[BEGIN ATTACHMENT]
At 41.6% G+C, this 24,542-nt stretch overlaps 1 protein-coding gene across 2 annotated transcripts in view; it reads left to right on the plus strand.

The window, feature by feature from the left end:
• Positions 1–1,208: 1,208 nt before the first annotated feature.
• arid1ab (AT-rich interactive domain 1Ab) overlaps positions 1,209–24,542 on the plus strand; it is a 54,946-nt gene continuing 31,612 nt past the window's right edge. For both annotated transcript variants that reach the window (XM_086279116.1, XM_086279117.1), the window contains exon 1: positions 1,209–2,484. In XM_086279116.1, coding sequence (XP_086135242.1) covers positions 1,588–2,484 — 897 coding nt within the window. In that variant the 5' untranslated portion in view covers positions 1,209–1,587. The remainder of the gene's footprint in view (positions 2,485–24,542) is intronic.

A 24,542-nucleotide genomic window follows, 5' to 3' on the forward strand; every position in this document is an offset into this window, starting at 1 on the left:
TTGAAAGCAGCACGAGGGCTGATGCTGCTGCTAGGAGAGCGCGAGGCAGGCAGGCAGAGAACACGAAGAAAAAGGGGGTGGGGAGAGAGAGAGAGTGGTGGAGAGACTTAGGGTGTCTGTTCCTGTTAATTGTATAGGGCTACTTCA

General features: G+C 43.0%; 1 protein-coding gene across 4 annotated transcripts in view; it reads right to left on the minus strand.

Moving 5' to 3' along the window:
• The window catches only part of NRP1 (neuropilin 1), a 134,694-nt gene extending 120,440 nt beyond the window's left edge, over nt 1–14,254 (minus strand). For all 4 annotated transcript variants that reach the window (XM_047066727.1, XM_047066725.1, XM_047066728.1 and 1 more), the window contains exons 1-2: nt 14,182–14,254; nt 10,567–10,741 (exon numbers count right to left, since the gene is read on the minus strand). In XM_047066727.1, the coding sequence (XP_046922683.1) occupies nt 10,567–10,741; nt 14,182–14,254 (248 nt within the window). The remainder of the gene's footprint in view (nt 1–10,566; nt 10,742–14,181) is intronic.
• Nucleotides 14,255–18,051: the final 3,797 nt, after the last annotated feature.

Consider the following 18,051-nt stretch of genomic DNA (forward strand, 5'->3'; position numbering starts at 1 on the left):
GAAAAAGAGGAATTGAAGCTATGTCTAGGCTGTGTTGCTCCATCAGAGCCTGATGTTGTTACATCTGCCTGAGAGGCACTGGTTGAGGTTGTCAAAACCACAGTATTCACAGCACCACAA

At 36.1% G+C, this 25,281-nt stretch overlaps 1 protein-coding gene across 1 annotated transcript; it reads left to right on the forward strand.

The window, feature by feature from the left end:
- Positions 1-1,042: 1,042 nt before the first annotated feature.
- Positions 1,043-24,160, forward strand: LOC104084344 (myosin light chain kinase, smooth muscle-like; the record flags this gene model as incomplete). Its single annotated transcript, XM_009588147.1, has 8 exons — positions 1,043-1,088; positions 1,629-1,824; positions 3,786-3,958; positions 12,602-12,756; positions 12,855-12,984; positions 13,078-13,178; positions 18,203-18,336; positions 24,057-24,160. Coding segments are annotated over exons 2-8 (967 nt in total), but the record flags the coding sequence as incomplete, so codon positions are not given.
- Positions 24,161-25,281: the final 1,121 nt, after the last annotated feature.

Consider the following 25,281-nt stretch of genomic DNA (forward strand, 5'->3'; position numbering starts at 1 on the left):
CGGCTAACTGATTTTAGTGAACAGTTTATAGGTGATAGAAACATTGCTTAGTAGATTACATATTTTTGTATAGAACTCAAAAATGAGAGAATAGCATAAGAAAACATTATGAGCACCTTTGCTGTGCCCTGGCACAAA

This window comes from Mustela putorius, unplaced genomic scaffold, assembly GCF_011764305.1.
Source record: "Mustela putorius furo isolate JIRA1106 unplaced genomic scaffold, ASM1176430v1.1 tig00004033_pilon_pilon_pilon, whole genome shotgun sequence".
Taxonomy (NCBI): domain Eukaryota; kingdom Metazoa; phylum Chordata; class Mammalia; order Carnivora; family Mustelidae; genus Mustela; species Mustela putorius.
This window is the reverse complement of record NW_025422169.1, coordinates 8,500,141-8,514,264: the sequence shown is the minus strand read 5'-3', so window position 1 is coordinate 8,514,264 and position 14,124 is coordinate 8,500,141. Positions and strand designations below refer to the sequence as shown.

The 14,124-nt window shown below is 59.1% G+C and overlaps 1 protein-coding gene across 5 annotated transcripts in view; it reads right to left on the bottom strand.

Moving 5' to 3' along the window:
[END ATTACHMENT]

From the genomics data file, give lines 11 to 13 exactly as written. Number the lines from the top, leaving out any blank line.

Consider the following 18,051-nt stretch of genomic DNA (forward strand, 5'->3'; position numbering starts at 1 on the left):
GAAAAAGAGGAATTGAAGCTATGTCTAGGCTGTGTTGCTCCATCAGAGCCTGATGTTGTTACATCTGCCTGAGAGGCACTGGTTGAGGTTGTCAAAACCACAGTATTCACAGCACCACAA

At 36.1% G+C, this 25,281-nt stretch overlaps 1 protein-coding gene across 1 annotated transcript; it reads left to right on the forward strand.